A tasting-room veteran offers some no-bull wine-tasting tips for Generation Next. For your own sake, abide.
By Ella Lawrence
Merlot and chardonnay are easy varietals to pronounce, which is probably why they're the Top 2 selling wines in America. Harder to say are pinot noir, syrah, sauvignon blanc. And unless you've got some background in wine snobbery, you don't dare try to order sangiovese, marsanne or viognier.
How to find out more about wine without embarrassing yourself in front of your dinner date as your waiter rolls his eyes and haughtily sighs, "It's pronounced Vee-on-yay, Sir"? Head to one of the many wineries around Santa Cruz County and the entire state. California has become a virtual mecca of wineries, both boutique and corporate, in the last 10 years, and most of these places will have tasting rooms in addition to winemaking facilities.
The tasting room is a comfortable place staffed with (hopefully) friendly and helpful employees who will pour you wine and educate you about the stuff if you so desire. Tasting rooms often will have a store where the happy and mildly buzzed tourist can purchase all sorts of wine-related amenities, like "charming" wine-glass-markers or corks with pewter grapes as adornment. Not all tasting rooms are of the same ilk: in just one valley they can range from the quaint barn in a vineyard, staffed by old ladies with puffy-paint sweatshirts, to soaring modern facilities staffed by sometimes surly, tattooed hipsters. In order to maximize the wine-tasting experience, this sometimes-surly-tattooed-hipster-tasting-room-employee-turned-writer has come up with a list of dos and don'ts for tasting-room etiquette, gathered from a number of tasting-room employees, hereon referred to as "tastrons."
Have an opinion about wine and share it. It's easy to be intimidated by Wine Country, but wine is something that should be accessible to anyone, even those newly indoctrinated to oenophilia. If you get a taste of blackberries in your wine, exclaim, "I taste blackberries!" If the wine has a tongue-puckering effect, holler, "Yowee! That's got a lot of tannin!" If you'd rather offer up "I'm getting some really subtle nuances of pineapple and guava, maybe some vanilla spice at the end here," then by all means do so, but don't keep quiet: they are here to talk to you about wine and anything else under the sun while you're in fr ont of us, so let the tastron know what you think. But ...
Realize the tastrons have heard it all before, so don't try to impress them. Let me repeat: Do not try to impress anyone in a winery with your knowledge of wine. Only someone who does not know very much about wine will try to impress people whose job it is to know about wine with scanty factoids and banal trivia. Winery employees often know much more about wine than they appear to, and even if they don't, they will not be impressed by the question, "Sooo ... is this wine from American barrels or French barrels?" (By the way, most wineries use a combination of the two.) So please do ...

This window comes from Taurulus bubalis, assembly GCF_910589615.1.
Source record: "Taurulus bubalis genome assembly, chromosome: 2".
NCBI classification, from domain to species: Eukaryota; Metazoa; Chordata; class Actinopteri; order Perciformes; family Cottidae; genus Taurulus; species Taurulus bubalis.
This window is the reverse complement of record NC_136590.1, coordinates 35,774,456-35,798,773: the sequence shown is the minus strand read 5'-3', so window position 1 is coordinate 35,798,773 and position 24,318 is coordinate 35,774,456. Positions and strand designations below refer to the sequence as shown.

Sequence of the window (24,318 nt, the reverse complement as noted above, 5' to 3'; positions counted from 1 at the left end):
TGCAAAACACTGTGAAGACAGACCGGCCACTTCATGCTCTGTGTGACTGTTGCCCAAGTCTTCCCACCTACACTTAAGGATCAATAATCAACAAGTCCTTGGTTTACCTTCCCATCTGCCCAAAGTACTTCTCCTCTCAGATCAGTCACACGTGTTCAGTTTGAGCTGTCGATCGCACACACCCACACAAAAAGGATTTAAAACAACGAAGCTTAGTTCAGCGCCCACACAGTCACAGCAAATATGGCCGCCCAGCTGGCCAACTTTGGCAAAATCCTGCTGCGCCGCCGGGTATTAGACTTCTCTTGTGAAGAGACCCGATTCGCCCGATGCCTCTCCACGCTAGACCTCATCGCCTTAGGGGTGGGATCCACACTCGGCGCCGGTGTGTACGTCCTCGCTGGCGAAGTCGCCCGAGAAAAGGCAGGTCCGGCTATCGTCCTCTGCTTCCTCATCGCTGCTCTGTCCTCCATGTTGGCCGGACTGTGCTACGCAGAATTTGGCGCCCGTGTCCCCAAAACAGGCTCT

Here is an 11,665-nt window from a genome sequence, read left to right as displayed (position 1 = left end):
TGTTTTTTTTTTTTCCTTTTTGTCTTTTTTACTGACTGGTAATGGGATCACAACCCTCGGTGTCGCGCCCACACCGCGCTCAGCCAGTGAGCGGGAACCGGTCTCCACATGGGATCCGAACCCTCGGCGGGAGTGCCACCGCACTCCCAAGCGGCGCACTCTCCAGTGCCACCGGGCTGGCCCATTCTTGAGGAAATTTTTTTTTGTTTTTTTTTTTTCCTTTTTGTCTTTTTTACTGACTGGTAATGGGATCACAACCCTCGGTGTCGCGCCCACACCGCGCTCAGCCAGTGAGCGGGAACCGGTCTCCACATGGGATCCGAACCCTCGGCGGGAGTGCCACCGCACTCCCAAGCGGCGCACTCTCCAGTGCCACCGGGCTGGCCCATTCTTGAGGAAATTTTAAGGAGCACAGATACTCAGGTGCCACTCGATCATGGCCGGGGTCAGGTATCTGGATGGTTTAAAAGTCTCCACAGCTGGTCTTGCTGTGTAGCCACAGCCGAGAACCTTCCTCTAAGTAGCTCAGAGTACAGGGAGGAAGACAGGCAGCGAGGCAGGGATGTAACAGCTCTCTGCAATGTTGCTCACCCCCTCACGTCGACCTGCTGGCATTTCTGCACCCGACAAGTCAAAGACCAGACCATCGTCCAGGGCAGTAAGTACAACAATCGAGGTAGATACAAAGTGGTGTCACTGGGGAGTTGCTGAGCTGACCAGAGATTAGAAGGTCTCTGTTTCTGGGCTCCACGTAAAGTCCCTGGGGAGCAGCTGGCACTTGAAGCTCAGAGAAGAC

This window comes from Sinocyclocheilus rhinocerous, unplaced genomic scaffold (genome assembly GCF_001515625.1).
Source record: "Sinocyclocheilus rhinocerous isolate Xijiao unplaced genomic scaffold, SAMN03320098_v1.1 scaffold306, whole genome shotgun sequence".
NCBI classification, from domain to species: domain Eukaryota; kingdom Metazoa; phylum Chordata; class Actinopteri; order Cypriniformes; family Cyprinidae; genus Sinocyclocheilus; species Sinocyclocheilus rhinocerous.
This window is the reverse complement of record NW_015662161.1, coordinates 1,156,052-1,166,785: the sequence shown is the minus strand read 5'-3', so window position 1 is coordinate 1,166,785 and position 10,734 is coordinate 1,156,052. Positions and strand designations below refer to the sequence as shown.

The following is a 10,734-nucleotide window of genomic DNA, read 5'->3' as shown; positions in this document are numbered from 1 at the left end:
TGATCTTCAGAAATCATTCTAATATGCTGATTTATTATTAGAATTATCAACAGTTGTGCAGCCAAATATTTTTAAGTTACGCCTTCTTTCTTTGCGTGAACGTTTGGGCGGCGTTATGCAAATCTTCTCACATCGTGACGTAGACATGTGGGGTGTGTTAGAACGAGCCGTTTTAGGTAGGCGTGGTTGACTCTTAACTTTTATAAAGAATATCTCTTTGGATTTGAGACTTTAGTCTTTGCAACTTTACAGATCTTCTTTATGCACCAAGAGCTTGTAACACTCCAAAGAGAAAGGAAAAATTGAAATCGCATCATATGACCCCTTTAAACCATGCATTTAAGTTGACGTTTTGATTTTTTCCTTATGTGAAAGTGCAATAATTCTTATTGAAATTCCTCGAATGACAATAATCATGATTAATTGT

Relate to your tastron as an equal. Do not patronize him or be intimidated by him. Just because the tastron is behind a bar doesn't make him scary or less of a person.
Be nice; it's free wine, after all! Being nice includes saying "hello," "thank you" and "may I?" instead of just "gimme."
Wipe off your lipstick: the really gooey stuff doesn't come off in the dishwasher and we curse you as we hand-wipe it from our crystal glassware. Plus, how gauche are hot-pink lip-marks all around the rim of your glass?
Leave the perfume at home. Smell and taste are two senses that are inextricably linked (ever notice how food tastes like cardboard when you have a cold and are stuffed up?). No matter how delightful your Chanel No. 5 may smell on a date, the person who is standing next to you at the winery bar doesn't want to smell it as they try to get the most scent and taste out of the tiny pours they are drinking.
Talk about something other than wine with the tastron. But don't say "Wow! What a great view!" if there's a great view. The tastron knows it's a great view because she looks at it all day, every day, and then people like you come in and inform her she's got a great view in case she hadn't already noticed. Talk to the tastron about where you're from; chances are, she's never been there; or if she has, then you've got something in common. Talk about your dog. Talk about God. Talk about something! You will be standing in front of your tastron for at least 10 minutes, so do your best to engage with her, for she most likely is an interesting person.